Some readers expressed a desire to see me suggest solutions to these supposed problems. In many cases—mythic rares, Magic Online, Modern Masters, and so on—it’s too late. The damage has been done, and there is nothing to be done but hope that Wizards will stop doing things along those lines in the future. To be clear, as far as I’m concerned, WotC can make as many cool support products as they want at whatever prices they want: novels, sleeves, deck boxes, score pads, tee shirts, special cards that aren’t tournament-legal, sports cars, custom Kool-Aid, or whatever. These are things that are optional for their customers, and players can spend their budgets on them as they see fit. My area of concern is with cards and events. Magic is a competitive game, and I hate to see the dollar price of winning constantly rising without equally raising incentives to keep investing higher amounts of money on an ongoing basis.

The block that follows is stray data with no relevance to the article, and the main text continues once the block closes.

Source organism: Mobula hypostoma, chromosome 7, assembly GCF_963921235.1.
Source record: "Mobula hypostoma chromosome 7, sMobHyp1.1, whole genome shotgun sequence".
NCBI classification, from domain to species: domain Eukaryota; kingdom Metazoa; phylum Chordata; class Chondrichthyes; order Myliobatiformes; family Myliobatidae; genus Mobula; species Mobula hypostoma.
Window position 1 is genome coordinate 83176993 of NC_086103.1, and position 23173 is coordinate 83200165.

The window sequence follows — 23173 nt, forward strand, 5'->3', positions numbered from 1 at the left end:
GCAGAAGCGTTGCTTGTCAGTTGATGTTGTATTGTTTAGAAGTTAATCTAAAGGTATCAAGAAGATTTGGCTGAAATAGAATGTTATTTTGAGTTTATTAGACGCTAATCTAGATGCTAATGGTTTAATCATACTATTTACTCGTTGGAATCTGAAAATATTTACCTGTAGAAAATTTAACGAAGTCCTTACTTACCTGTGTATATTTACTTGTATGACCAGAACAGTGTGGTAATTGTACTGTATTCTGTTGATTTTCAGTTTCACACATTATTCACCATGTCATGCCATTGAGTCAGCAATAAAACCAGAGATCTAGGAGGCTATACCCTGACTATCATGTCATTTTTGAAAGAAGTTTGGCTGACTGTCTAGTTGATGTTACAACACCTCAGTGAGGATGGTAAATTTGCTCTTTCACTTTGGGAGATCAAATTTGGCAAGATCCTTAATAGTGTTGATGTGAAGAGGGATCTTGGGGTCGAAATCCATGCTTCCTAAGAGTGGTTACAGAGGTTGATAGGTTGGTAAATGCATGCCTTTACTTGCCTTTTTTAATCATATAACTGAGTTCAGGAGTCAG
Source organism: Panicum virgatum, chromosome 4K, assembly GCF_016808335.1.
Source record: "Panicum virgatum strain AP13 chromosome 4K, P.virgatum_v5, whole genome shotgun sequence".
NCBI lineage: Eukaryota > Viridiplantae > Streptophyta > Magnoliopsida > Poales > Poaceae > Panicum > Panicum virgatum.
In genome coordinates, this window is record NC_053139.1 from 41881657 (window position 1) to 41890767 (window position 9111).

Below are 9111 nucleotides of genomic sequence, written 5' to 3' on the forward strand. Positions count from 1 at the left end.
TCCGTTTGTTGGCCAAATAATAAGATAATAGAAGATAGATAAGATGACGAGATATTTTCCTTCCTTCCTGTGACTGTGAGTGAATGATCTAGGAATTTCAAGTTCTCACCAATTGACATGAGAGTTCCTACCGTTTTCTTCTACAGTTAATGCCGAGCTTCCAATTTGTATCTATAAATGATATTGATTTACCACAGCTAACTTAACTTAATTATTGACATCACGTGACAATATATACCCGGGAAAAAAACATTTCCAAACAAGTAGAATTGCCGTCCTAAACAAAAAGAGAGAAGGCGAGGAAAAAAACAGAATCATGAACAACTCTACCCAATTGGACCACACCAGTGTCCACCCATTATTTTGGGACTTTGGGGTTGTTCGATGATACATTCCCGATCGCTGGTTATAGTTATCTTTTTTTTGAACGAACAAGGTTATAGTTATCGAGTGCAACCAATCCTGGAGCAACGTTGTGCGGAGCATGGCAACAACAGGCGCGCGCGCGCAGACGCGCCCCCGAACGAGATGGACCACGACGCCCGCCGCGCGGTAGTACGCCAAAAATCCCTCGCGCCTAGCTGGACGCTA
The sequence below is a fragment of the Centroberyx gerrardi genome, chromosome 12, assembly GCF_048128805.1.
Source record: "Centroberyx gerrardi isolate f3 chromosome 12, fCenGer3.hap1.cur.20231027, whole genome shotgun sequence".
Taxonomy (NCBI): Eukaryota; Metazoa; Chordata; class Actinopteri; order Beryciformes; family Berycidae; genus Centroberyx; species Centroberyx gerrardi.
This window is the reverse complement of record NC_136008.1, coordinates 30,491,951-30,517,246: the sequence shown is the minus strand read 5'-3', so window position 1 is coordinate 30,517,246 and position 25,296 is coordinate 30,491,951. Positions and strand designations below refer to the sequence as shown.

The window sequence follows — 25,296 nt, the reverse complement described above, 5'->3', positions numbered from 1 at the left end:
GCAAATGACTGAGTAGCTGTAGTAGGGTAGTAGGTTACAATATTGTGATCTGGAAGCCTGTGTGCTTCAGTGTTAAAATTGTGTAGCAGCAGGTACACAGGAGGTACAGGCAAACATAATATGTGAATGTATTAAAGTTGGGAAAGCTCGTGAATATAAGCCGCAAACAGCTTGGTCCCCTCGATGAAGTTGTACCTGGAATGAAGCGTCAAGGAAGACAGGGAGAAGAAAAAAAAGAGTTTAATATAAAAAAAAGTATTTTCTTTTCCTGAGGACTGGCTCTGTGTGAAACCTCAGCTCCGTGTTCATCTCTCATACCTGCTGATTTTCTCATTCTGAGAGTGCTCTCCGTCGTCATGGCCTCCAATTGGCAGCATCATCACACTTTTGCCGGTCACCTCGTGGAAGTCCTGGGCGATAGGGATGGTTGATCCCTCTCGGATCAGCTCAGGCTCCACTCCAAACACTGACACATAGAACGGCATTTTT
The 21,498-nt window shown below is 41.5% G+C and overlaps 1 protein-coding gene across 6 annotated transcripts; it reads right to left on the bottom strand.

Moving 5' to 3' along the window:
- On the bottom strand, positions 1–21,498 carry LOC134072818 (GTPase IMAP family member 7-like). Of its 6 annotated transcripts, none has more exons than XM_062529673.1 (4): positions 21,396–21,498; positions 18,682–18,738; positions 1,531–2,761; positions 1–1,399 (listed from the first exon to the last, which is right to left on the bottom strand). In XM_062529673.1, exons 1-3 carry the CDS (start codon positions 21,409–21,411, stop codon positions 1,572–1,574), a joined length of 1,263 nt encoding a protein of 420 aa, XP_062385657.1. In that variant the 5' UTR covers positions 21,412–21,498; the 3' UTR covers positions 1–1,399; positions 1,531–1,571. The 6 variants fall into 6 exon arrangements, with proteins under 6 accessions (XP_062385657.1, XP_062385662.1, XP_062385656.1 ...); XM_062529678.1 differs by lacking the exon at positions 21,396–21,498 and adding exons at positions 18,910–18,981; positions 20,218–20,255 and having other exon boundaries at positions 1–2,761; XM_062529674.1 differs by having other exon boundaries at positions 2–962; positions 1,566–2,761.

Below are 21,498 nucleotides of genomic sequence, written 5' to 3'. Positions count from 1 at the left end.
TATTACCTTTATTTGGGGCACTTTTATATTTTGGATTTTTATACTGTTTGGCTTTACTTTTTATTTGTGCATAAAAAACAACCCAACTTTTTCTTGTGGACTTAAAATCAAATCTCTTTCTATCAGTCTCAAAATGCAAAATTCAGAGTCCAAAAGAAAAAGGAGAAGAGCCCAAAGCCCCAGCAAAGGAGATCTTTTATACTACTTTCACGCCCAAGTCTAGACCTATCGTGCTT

This brings me to an ongoing problem I cited that can definitely be solved: Grands Prix. I originally titled this article “Fixing Grands Prix,” but I decided that might suggest this was a whistleblowing piece about some kind of grand cheating conspiracy. Instead, the problem is much more mundane: economics. While I won’t pretend to have some sort of PhD in economics, I believe this to be a rather straightforward problem with multiple potential solutions that would be reasonable for Wizards to adopt.